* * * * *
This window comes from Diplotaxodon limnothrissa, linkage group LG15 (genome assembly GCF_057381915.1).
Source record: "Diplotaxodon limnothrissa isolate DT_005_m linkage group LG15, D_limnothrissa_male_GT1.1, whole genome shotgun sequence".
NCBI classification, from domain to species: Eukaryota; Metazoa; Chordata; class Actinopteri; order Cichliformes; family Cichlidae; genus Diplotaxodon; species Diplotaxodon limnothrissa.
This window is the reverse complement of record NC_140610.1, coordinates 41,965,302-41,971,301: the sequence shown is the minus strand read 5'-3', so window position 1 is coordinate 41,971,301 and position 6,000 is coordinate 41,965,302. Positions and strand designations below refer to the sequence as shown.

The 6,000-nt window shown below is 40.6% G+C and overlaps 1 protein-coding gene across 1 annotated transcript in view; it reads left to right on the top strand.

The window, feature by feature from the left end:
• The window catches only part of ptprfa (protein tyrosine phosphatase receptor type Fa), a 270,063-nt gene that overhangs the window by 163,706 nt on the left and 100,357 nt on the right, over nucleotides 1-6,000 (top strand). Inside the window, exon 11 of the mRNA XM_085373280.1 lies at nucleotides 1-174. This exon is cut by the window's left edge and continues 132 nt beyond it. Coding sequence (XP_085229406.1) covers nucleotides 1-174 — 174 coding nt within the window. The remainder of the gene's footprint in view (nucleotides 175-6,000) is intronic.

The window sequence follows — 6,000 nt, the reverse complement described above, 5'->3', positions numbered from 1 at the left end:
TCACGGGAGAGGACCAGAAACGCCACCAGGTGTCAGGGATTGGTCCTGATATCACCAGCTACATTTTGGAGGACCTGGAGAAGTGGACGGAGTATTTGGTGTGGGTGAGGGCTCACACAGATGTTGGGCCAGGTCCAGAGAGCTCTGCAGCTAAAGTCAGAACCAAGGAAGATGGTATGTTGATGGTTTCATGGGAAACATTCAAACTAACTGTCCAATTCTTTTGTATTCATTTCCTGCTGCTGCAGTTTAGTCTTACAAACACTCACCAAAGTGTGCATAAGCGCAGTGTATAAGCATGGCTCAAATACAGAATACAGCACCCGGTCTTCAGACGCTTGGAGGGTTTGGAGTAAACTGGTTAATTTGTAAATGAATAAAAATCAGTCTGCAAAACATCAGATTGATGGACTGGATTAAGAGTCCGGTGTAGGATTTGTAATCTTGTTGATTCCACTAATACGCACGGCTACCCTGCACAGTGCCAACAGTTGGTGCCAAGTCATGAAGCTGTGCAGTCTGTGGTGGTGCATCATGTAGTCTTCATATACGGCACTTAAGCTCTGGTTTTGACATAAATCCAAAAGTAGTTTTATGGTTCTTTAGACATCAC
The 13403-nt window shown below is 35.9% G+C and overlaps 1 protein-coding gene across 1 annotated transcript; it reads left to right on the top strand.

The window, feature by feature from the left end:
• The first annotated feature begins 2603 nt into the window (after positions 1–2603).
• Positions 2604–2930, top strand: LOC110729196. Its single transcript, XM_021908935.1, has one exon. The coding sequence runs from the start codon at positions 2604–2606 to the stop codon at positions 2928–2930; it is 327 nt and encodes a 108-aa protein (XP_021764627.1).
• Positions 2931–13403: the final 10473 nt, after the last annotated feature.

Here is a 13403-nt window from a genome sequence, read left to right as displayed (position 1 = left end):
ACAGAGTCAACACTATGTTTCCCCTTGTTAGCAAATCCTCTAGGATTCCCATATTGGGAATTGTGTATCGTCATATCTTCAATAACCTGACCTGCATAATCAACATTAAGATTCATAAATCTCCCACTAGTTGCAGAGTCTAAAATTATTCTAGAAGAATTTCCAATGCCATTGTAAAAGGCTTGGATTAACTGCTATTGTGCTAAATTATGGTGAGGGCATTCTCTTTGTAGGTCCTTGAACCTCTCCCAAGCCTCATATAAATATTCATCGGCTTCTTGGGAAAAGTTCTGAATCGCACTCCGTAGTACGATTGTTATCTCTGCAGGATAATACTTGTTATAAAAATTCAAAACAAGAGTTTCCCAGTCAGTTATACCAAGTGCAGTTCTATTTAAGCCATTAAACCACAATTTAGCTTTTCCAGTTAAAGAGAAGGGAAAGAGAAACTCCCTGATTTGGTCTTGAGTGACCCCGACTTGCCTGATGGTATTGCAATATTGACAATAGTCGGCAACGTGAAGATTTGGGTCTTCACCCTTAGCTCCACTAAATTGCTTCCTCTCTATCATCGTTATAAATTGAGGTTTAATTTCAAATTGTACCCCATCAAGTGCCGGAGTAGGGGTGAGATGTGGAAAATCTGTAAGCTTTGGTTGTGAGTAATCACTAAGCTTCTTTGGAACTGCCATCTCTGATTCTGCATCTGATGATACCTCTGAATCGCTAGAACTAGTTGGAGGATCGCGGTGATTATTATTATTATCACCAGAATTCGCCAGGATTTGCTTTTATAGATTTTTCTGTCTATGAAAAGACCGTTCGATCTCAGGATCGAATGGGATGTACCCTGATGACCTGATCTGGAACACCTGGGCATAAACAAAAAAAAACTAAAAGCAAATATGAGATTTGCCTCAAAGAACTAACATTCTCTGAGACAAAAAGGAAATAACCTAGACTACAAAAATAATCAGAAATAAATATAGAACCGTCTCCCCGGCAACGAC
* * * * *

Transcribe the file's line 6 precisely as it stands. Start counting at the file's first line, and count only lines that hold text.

The window, feature by feature from the left end: